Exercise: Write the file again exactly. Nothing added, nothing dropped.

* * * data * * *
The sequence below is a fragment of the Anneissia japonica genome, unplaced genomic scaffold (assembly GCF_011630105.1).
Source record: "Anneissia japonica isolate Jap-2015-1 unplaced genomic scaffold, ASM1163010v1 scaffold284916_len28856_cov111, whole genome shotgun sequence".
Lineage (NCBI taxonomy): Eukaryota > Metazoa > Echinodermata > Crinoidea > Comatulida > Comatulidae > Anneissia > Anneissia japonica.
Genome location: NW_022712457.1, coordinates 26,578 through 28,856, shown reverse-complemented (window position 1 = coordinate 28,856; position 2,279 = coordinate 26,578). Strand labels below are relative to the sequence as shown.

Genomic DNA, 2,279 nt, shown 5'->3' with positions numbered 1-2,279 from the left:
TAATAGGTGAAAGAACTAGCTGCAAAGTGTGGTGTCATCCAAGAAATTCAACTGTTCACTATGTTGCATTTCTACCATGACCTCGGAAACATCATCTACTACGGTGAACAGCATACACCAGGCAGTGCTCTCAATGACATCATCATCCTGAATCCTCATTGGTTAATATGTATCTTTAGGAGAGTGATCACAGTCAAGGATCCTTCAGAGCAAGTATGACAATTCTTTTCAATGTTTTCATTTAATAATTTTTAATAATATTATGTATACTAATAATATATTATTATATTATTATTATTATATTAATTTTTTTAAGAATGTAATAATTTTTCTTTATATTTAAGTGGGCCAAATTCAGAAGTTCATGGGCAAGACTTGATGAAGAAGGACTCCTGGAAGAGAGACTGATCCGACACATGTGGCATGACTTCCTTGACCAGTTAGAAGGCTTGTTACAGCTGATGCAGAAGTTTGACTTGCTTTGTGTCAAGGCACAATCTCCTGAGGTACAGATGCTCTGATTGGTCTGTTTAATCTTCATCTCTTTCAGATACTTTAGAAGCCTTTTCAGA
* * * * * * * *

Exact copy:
The sequence below is a fragment of the Anneissia japonica genome, unplaced genomic scaffold (assembly GCF_011630105.1).
Source record: "Anneissia japonica isolate Jap-2015-1 unplaced genomic scaffold, ASM1163010v1 scaffold284916_len28856_cov111, whole genome shotgun sequence".
Lineage (NCBI taxonomy): Eukaryota > Metazoa > Echinodermata > Crinoidea > Comatulida > Comatulidae > Anneissia > Anneissia japonica.
Genome location: NW_022712457.1, coordinates 26,578 through 28,856, shown reverse-complemented (window position 1 = coordinate 28,856; position 2,279 = coordinate 26,578). Strand labels below are relative to the sequence as shown.

Genomic DNA, 2,279 nt, shown 5'->3' with positions numbered 1-2,279 from the left:
TAATAGGTGAAAGAACTAGCTGCAAAGTGTGGTGTCATCCAAGAAATTCAACTGTTCACTATGTTGCATTTCTACCATGACCTCGGAAACATCATCTACTACGGTGAACAGCATACACCAGGCAGTGCTCTCAATGACATCATCATCCTGAATCCTCATTGGTTAATATGTATCTTTAGGAGAGTGATCACAGTCAAGGATCCTTCAGAGCAAGTATGACAATTCTTTTCAATGTTTTCATTTAATAATTTTTAATAATATTATGTATACTAATAATATATTATTATATTATTATTATTATATTAATTTTTTTAAGAATGTAATAATTTTTCTTTATATTTAAGTGGGCCAAATTCAGAAGTTCATGGGCAAGACTTGATGAAGAAGGACTCCTGGAAGAGAGACTGATCCGACACATGTGGCATGACTTCCTTGACCAGTTAGAAGGCTTGTTACAGCTGATGCAGAAGTTTGACTTGCTTTGTGTCAAGGCACAATCTCCTGAGGTACAGATGCTCTGATTGGTCTGTTTAATCTTCATCTCTTTCAGATACTTTAGAAGCCTTTTCAGA